Leaving South Africa on his private jet after attending the African Union Summit last week, the President of Sudan, accused of war crimes over his conduct in the Darfur region, somehow felt safe enough to attend an event hosted by a signatory to the Rome Statute, the treaty that created the ICC in 2002.
So what is the deal? Are Africans willfully ignoring the ICC, or is the ICC just that incompetent? Probably a little of both. Al-Bashir is the only current head of state with an ICC arrest warrant. He is charged with seven counts of war crimes and crimes against humanity as well as three counts of genocide-related to ethnic cleansing. He is thought to be responsible for over 300,000 deaths in the western part of Sudan. The ICC also has evidence that he siphoned off $9 billion in Sudanese public funds to personal banks in the UK.
The other six outstanding cases are against warlords like Uganda’s Joseph Kony of child soldier infamy, or former leaders such as Laurent Gbagdo from Ivory Coast, who is set to go to trial later this year. Since 2005, when 11 countries referred the Darfur case to the ICC, including Benin and Tanzania, Bashir has visited Chad (2011), Kenya (2011), Malawi (2011), Nigeria (2013) and now South Africa (2015).
All countries are signatories to the Rome Statute. How is he getting away time and time again? It may have something to do with the reputation of the ICC at the highest levels of African politics. The AU has publicly denounced the ICC, and many heads of states echo that sentiment.
Robert Mugabe, now the chair of the AU, has said he does not want the ICC in the region at all. It is alleged that South African President Jacob Zuma promised Al-Bashir he would not be arrested. Ethiopian Prime Minister Hailemariam Desalegn told the AU in 2013 that the ICC had degenerated into “race hunting.”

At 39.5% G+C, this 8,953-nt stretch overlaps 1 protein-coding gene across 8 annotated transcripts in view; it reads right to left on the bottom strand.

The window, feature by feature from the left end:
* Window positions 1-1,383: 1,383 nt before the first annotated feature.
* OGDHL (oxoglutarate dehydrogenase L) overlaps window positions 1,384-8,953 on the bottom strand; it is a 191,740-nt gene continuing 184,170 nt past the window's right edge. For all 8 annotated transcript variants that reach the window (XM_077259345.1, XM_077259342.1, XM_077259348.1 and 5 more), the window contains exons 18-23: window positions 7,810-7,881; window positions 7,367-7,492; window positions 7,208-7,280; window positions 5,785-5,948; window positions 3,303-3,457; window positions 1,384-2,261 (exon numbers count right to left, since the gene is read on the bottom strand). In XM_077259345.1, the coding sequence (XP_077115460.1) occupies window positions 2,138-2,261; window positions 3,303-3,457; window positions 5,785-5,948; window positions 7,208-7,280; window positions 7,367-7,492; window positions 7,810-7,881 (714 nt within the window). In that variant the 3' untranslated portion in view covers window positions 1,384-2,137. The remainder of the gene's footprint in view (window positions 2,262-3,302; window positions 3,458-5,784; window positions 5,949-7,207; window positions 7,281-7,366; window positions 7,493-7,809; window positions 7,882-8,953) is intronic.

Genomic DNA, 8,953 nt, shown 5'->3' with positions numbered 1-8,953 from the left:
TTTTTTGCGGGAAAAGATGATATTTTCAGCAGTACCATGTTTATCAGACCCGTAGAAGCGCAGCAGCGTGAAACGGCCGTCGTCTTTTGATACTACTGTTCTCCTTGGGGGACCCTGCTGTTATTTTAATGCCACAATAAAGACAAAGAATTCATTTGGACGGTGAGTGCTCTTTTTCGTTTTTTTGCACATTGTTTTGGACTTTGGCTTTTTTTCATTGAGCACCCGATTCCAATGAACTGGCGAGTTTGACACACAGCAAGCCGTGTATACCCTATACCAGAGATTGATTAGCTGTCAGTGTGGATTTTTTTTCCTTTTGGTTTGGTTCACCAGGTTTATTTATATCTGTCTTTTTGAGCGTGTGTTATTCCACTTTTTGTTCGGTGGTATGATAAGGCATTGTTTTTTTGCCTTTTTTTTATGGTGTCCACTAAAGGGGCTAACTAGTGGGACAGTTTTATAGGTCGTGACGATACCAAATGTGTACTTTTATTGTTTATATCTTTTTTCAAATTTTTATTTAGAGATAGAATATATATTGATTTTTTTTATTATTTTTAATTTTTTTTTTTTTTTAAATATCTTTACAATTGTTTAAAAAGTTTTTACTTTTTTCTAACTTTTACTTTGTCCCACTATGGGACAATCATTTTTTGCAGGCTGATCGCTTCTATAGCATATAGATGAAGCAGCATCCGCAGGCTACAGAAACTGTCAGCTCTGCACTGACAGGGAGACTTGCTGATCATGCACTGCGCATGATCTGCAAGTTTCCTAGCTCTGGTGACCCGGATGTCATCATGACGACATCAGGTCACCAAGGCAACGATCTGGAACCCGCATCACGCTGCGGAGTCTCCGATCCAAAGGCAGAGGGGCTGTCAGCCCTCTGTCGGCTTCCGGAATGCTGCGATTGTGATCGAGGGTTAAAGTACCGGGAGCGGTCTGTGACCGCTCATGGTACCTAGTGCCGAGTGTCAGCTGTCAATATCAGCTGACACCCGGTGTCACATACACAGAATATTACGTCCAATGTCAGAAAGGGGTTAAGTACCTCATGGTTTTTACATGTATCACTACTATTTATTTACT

Ugandan President Yoweri Museveni called the ICC a “tool to target” Africa. Rwandan President Paul Kagame has accused the ICC of “selective” justice. These are pretty harsh criticisms, given that African states themselves have played a key role in facilitating ICC cases.
Four of the eight countries with open investigations in Africa invited the ICC in themselves. Nigeria and South Africa were among the states that voted unanimously for the Libya case referral in 2011. In Ivory Coast and Kenya, the ICC itself opened the investigations; however, Ivorian President Alassane Ouattara welcomed the 2011 arrest of former leader Laurent Gbabdo, and the ICC stepped in against Uhuru Kenyatta in the Kenya case only after domestic investigations stalled. Since then, Kenyatta’s case has been dropped.
But, the ICC has been accused of selectively investigating African countries. And in truth, only Africans are on trial at the moment, and the six trial-ready cases at the top of 2015 involve Africans. The only two convictions so far, since the founding of the ICC in 2002, have involved Congolese warlords.
But the better question is perhaps, why have there only been two convictions in 13 years?
Given the criticisms, the current ICC Chief Prosecutor Fatou Bensouda, a Gambian lawyer, is proving fewer Africa-focused in her investigations than her predecessor, Argentinian Luis Moreno Ocampo.
Currently, according to public court data, The Office of the Prosecutor is conducting probes into crimes against humanity and war crimes in at least 16 countries, including the United Kingdom’s activities in Iraq, attacks against civilians in Colombia, and others in Afghanistan, Georgia, Honduras, Palestine, and Ukraine.
Clearly, crimes against humanity are not an African-only problem, though African leaders should not use the ICC focus as an excuse to shelter war criminals. As the ICC broadens its investigative reach, the indignant ground on which to excuse war crimes falls away. Darfur was and still is genocide.
Al-Bashir isn’t being targeted for being African, he is being targeted for being a war criminal. The ICC may not have many teeth on the ground, but the Continent should not stand by and watch as leaders pile up the bodies for their own people, whether there is a court to prosecute them or not.